Enter Ruby Thewes (Renee Zellweger), a rough but capable mountain woman who has been directed Ada’s way by the townsfolk. She comes into Ada’s life and shows her the ropes of farm living, and how to manage the things that Ada did not know a woman could do. At one point, while being quizzed on all that she has learned from Ruby or should already know, Ada breaks down, telling Ruby, “I can’t, I can’t, alright! I can talk about farming in Latin, I can..I can read French. I know how to lace up a corset, God knows. I can name the principle rivers in Europe, just don’t ask me to name one stream in this county! I can embroider, but I can’t darn. I can arrange cut flowers but I can’t grow them! If a thing has a function, if I might do something with it, then it wasn’t considered ‘suitable’!…This fence is the first thing that I’ve ever done that might produce an actual result.”
While Ruby seems to be made of a substance tough as nails, we get to see the softer side of her and her own personal demons, as a long-lost family member returns and brings with him a motley crew, and love for Ruby. Ada and Ruby endure many tough times and hold each other up through them all. The two women become inseparable friends, and sometimes that’s all a girl can hope for in this life. Anyone who has ever had a best girl friend knows what I mean – when one look can speak volumes and you know her heart as well as you know your own.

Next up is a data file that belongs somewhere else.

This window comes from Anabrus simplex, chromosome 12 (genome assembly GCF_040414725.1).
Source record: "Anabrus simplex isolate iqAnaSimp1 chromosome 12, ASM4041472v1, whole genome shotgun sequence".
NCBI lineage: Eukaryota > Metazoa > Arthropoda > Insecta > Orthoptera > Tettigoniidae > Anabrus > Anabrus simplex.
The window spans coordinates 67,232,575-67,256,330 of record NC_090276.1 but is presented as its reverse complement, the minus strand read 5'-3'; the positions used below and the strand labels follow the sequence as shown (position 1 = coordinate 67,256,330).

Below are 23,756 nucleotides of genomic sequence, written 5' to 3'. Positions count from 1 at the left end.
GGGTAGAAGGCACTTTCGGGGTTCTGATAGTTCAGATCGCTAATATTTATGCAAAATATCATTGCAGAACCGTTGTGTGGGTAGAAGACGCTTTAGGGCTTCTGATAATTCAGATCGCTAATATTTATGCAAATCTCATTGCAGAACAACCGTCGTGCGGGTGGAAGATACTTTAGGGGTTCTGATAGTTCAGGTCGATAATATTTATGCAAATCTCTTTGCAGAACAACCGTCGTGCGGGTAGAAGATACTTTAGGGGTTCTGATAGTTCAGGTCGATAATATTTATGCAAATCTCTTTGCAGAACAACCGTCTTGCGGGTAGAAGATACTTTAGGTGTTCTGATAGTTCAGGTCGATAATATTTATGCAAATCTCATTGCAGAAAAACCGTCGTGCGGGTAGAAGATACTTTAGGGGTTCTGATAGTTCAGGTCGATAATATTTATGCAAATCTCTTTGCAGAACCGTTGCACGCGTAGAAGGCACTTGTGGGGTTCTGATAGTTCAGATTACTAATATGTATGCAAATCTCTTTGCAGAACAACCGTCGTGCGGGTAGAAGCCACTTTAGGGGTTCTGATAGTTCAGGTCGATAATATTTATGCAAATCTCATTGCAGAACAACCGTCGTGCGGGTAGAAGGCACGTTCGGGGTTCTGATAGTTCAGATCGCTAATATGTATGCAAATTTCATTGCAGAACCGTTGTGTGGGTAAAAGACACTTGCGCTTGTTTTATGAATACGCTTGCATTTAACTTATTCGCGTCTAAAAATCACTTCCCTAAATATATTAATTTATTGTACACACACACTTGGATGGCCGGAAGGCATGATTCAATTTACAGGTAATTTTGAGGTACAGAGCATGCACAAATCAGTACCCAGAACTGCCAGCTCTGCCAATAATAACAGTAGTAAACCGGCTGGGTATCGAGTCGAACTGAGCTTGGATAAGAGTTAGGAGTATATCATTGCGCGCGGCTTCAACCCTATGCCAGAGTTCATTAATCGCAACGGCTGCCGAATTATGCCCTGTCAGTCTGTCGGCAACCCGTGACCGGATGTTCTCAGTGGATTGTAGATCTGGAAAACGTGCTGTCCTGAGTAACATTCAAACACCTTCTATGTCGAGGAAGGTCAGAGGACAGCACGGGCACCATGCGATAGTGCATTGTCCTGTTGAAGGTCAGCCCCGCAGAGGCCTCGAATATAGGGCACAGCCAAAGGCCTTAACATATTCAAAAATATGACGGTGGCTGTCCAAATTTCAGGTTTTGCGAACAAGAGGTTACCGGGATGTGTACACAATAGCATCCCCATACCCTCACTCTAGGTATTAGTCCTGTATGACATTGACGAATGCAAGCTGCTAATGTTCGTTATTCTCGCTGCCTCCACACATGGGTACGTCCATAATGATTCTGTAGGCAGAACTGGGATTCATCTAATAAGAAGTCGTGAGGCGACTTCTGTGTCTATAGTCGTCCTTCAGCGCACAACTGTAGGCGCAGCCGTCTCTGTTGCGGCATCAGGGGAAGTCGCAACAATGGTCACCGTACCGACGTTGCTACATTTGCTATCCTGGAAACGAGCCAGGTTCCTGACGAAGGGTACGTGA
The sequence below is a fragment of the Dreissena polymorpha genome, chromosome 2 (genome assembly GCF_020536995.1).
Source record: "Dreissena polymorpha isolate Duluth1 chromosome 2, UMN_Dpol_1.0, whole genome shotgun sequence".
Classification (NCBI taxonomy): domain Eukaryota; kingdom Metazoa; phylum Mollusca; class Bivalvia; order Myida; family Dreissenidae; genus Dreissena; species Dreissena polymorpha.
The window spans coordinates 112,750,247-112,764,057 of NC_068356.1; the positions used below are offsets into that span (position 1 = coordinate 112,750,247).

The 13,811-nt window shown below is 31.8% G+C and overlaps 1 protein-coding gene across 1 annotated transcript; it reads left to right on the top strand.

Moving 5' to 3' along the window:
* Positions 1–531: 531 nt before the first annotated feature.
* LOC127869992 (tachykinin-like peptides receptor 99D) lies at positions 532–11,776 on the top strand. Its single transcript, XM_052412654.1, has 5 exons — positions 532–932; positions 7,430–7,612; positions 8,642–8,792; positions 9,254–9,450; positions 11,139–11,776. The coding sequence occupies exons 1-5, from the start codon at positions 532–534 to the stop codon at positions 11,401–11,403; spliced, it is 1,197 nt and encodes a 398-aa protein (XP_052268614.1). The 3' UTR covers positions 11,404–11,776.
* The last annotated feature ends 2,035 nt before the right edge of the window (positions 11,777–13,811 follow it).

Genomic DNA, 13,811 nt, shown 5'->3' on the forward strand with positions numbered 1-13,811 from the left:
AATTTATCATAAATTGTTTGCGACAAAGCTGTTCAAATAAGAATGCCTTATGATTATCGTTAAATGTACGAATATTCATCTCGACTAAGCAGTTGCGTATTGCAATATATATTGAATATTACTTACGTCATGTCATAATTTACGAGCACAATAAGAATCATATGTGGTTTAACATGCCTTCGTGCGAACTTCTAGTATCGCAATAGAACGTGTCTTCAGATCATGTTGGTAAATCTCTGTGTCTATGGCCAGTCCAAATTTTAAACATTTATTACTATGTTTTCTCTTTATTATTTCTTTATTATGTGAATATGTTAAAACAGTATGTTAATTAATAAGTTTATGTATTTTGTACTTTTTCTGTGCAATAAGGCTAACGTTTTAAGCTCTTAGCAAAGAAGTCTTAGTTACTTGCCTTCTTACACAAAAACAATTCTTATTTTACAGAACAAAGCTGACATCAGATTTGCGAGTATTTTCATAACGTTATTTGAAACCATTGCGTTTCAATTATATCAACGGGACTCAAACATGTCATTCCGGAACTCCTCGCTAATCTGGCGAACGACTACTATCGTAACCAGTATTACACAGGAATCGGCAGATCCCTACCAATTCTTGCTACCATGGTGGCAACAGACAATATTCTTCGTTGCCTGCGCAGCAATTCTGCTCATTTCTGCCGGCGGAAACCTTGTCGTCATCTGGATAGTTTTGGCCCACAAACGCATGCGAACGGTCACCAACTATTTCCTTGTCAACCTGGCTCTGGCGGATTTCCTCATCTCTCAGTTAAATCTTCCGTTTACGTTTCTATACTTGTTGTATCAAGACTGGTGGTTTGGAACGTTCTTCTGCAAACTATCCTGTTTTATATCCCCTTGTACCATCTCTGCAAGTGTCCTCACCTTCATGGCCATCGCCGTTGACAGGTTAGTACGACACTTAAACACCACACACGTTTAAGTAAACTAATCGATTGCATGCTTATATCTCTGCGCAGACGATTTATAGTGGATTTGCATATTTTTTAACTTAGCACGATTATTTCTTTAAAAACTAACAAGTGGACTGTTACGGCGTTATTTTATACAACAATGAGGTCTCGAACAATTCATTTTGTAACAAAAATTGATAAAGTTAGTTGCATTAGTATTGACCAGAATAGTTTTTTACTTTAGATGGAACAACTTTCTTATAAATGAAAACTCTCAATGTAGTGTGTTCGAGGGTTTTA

Let’s speak of Inman a little more. He is the man seen in the well, the man who wants to come home, the man who holds on to one woman and refuses to let go, regardless of the distance and events and time that have separated them. He is the man who stays strong and kind through his trials, who stays honorable when the world around him has fallen into disgrace. He is befriended by a forest-dwelling kindred, and he becomes the protector of Natalie Portman’s lonely and desperate character when she needs one most, with nothing asked or expected of her. He does not take the Malone’s ferry girl’s offer. He abides by the laws of man and heart. Among a world of ordinary, base men, Inman is not that kind. He is not like other men. When Ada has begun to lost hope, Inman is still carrying a torch for her – in the form of a tin-type he carries with her letters in a book that he keeps with him through the war. Ada delivers this to him on the day he leaves, and he is awestruck by the image. His face speaks volumes, but his tongue is tied.